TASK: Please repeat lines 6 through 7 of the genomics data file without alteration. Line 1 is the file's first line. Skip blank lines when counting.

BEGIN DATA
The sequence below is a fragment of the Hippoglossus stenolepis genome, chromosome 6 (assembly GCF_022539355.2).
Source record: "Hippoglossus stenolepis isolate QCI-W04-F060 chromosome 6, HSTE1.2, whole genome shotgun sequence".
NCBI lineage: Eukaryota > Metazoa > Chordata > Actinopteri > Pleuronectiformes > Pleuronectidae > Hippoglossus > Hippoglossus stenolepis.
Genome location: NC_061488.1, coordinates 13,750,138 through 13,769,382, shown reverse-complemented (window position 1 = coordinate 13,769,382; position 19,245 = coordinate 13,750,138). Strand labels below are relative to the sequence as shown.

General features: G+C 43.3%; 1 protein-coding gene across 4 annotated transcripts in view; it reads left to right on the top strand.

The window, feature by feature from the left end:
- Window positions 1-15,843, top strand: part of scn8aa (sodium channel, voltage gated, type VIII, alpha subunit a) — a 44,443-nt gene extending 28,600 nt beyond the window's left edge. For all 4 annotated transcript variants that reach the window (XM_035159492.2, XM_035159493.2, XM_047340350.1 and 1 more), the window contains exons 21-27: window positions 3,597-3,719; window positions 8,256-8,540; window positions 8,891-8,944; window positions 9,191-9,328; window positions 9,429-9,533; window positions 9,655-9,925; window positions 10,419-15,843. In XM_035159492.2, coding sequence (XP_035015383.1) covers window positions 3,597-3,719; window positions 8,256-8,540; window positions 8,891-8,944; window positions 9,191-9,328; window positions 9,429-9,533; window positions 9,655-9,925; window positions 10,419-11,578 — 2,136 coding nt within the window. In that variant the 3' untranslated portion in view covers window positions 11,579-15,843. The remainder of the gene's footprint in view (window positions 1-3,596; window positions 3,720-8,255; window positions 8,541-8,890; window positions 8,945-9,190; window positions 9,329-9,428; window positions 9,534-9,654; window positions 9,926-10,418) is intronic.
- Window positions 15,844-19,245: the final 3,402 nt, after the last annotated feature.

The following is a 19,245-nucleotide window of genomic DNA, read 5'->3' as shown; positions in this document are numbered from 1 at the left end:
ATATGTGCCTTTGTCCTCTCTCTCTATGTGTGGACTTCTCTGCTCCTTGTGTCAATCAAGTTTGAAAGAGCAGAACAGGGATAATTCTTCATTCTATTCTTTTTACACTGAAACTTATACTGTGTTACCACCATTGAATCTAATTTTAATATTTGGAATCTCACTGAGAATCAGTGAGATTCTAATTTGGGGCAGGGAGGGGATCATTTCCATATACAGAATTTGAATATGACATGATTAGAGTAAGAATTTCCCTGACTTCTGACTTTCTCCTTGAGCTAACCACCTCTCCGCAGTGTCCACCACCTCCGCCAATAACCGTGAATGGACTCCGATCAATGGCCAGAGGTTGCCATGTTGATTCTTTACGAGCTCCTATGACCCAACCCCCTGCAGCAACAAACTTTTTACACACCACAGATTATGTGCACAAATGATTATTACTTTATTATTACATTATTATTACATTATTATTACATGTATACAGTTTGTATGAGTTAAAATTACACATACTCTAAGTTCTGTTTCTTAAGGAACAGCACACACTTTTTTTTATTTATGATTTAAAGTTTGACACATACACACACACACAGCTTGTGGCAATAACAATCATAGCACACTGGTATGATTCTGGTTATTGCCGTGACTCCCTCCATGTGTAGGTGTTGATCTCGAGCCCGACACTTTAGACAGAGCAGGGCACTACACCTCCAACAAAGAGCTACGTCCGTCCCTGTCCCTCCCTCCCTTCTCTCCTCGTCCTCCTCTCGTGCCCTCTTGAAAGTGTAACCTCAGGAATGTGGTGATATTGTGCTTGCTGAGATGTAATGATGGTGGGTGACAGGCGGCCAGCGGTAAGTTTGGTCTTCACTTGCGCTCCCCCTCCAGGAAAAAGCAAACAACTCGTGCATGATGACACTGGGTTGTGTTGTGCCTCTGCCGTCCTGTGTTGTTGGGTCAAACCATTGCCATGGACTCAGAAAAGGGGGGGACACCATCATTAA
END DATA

The window, feature by feature from the left end:
- Window positions 1-15,843, top strand: part of scn8aa (sodium channel, voltage gated, type VIII, alpha subunit a) — a 44,443-nt gene extending 28,600 nt beyond the window's left edge. For all 4 annotated transcript variants that reach the window (XM_035159492.2, XM_035159493.2, XM_047340350.1 and 1 more), the window contains exons 21-27: window positions 3,597-3,719; window positions 8,256-8,540; window positions 8,891-8,944; window positions 9,191-9,328; window positions 9,429-9,533; window positions 9,655-9,925; window positions 10,419-15,843. In XM_035159492.2, coding sequence (XP_035015383.1) covers window positions 3,597-3,719; window positions 8,256-8,540; window positions 8,891-8,944; window positions 9,191-9,328; window positions 9,429-9,533; window positions 9,655-9,925; window positions 10,419-11,578 — 2,136 coding nt within the window. In that variant the 3' untranslated portion in view covers window positions 11,579-15,843. The remainder of the gene's footprint in view (window positions 1-3,596; window positions 3,720-8,255; window positions 8,541-8,890; window positions 8,945-9,190; window positions 9,329-9,428; window positions 9,534-9,654; window positions 9,926-10,418) is intronic.